Ice Sheet Melt Above Long Term Average for July
Ruth Mottram, Jason E. Box, Peter L. Langen, Polar Portal
A cooler, snowier early July suppressed melt rates over the ice sheet initially but the last 2 weeks of July had higher temperatures and clear skies and extensive melt returned. Overall the 2013 melt season is on track to be behind only 2010-2012 in terms of surface mass loss.
The comparative pause in melting at the end of June and beginning of July and some heavy snowfalls in the south and east in particular were soon followed by strong melt events around the middle and towards the end of July as shown in Figure 1. The most negative day of the melt season so far was on the 25th July when a cumulative total of around -12.48 Gt of water (by comparison the most negative single day in 2012 was around -20 Gt) was calculated to have been lost from the surface mass balance of the ice sheet. This large melting event was caused by warmer air moving over Greenland from the south east and clear skies which enhanced the melting.
Figure 1. a) Surface mass balance calculated daily (upper panel) and cumulative over the season (lower panel) for the whole ice sheet; b) Cumulative total mass balance estimate for Greenland; see polarportal.org for full explanation of these figures. c) Clear skies with perfect conditions for melt over Greenland are seen in this spectacular NASA MODIS TERRA satellite image of the Nuuk region of Greenland taken on the 28th July. Note the lighter white fresh snow compared to the darker exposed glacier ice at lower levels. The small blue spots on the ice sheet surface are surface meltwater lakes.
Greenland's seasonal weather patterns are strongly influenced by the North Atlantic Oscillation (NAO). This is a regional scale pattern of high and low air pressure systems that can alternately cause cold air from the north to dominate the island (the positive mode) or allows warmer air from the south to move over the ice sheet (in the negative mode).The pattern of a cooler early July and warmer late July with more extensive melt correlates very clearly with a switch from a positive mode to a negative mode in the North Atlantic Oscillation index which occurred 15th – 18th July. The negative mode of the NAO persisted for much of the record setting 2012 season, promoting the delivery of warmer air and clear skies but has been less prominent this year.
This summer the long stable period of hot sunny weather experienced in Denmark and northern Europe has in part been a consequence of the positive mode with a high pressure system centred over Scotland and to the south west of the British Isles. In contrast, this North Atlantic see-saw means that Greenland had rather cooler weather until the later part of the month when the change occurred. In late July (25th – 28th) the melt area expanded to such a large extent that the model results were confirmed by satellite observations from the MODIS sensor which showed melting in the Saddle region. This is unusual though not unprecedented and coincided with positive daily mean temperatures (up to 1.5 oC) recorded at at an elevation of 1850 m at the PROMICE KAN-U weather station for 3 days in a row (Figure 2). A further interesting feature of the melt area this year is the relatively high melt seen in Northern Greenland.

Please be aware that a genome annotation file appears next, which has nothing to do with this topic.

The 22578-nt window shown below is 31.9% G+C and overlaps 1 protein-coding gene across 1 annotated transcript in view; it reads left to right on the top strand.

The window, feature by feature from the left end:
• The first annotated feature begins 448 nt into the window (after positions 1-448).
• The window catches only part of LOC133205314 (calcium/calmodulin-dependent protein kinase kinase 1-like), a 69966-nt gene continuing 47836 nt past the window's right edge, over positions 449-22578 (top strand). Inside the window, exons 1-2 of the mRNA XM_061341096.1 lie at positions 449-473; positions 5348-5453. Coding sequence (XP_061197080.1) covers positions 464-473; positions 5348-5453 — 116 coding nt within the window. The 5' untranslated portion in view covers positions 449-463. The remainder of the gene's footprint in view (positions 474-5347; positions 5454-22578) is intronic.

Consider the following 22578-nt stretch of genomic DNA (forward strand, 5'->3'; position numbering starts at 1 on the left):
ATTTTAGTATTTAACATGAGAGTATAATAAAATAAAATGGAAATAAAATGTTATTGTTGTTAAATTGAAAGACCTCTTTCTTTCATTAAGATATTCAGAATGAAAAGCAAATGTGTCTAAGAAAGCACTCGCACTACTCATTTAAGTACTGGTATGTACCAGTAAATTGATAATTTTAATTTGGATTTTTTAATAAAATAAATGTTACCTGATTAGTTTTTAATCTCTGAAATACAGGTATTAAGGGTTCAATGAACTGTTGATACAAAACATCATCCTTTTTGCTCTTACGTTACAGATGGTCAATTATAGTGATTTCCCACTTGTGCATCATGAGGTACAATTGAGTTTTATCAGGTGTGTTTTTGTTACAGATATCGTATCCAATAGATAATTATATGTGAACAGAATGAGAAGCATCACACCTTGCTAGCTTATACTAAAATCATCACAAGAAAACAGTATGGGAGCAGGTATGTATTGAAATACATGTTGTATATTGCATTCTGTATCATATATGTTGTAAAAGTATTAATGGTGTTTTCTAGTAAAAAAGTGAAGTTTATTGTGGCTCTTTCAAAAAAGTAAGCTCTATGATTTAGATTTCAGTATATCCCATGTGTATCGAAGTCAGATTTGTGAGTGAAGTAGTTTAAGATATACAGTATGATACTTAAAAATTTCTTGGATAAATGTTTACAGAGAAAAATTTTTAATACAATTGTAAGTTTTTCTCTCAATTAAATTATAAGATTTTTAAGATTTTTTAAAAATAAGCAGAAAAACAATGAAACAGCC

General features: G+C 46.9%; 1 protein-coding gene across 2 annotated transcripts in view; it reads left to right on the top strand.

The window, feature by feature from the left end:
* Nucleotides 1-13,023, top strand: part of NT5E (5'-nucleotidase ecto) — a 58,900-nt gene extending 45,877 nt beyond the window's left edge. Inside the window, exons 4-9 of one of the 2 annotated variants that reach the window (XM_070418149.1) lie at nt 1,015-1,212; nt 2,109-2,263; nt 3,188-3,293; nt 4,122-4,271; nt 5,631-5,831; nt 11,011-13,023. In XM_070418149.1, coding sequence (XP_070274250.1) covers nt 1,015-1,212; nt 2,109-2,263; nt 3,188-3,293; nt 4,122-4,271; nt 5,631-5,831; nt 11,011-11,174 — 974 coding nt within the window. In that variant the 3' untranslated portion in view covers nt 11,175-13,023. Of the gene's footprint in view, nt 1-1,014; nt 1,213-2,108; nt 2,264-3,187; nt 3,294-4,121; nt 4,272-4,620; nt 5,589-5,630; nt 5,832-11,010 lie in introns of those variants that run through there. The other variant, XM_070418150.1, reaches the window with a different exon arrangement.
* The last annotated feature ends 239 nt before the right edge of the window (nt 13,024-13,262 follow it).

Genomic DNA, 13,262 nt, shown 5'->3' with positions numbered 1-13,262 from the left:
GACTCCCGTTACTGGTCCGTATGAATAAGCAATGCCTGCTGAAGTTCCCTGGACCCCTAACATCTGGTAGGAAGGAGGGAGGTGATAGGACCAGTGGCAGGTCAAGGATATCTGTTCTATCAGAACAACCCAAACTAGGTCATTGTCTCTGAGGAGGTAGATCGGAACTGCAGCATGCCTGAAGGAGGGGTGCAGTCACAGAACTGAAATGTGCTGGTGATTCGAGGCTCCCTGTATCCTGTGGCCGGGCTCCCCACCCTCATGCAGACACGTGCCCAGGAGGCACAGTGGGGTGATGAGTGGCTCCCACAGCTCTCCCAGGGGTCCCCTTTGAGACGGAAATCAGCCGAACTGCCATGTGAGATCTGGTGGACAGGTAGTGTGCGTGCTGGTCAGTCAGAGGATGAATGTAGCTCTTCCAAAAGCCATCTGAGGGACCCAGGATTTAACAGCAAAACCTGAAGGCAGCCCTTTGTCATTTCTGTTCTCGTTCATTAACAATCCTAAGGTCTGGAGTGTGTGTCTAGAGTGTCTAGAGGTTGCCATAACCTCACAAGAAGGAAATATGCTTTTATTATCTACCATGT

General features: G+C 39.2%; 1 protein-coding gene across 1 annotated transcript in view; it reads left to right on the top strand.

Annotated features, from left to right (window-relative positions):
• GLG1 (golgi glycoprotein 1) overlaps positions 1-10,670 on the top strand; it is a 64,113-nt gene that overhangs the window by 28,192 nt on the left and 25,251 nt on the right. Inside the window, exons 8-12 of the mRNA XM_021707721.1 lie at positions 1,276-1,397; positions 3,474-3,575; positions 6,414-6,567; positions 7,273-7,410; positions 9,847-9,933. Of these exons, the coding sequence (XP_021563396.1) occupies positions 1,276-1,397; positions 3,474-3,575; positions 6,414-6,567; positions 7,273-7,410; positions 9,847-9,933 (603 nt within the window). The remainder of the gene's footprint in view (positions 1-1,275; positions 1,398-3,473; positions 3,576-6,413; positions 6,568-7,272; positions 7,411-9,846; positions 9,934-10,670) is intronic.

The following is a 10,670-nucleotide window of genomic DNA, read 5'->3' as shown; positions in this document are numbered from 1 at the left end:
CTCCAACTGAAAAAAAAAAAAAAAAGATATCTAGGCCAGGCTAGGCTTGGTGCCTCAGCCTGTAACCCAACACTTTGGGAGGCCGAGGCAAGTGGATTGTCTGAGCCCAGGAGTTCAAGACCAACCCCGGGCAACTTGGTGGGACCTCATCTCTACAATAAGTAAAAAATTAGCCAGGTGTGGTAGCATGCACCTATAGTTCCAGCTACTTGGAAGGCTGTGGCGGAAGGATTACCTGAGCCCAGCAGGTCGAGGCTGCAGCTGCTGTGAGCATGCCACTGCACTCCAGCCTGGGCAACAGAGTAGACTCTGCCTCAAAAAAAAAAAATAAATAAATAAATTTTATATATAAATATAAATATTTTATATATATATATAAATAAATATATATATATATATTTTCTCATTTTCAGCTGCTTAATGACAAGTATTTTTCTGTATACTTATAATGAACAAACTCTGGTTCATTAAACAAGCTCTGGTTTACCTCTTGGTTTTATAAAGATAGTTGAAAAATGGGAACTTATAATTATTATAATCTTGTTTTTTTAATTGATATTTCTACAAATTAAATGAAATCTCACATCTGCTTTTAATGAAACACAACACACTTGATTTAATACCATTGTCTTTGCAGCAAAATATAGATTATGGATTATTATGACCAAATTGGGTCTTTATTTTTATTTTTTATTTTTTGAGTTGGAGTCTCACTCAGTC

Warmer temperatures and clear skies were observed in the Arctic Ocean close to Greenland and this appears to have also influenced the surface mass balance of this part of the ice sheet. Relatively high temperatures recorded by the PROMICE KPC_Upper and KPC_lower stations in NE Greenland, where daily mean temperatures of up to 5.5 oC (at KPC-L) were recorded in mid-July, at the same time as the DMI weather station at the Danish military Station Nord recorded temperatures above 10oC. Northern Greenland has a dry climate and this year there was even less snow accumulation than usual. Once melting starts it tends to increase quite dramatically as the darker old ice is exposed by the melting of lighter new snow, this process is known as the albedo feedback.
In spite of the strong melt in late July, the delayed start to the melting season means that the albedo feedback could not become as strong as previously. Now past the mid-point of the melt season (usually 15 July), it is too late for 2013 to produce melting anywhere nearly as large as we saw in 2012. The NASA MODIS albedo data indicate that the 2013 Greenland mid melt season (mid-July) albedo is higher overall (which means more reflective and thus reduced melt) than in 2009-2012. The mid July reflectivity of the ice sheet is 5% higher than it was in 2012 but somewhat lower (darker) than the average in the interior of the ice sheet. These features are likely to be related to both the precipitation in early July, which was particularly marked in the South and East of Greenland and possibly also to the widespread melt in 2012 which produced a darker snow layer and which may be still visible in the MODIS satellite imagery as the MODIS sensors can see through the top decimeters of snow. The DMI HIRLAM model indicates that much of the interior of the ice sheet has accumulated less than a meter of snow in depth since the start of the year.
The annual melt season in Greenland typically continues to late September, though melt may also occur much later in some areas depending on local weather. However, the melt extent is usually at its peak in July, so this analysis indicates that while we expect 2013 to be a low SMB year compared to the mean, it will not compare to 2012.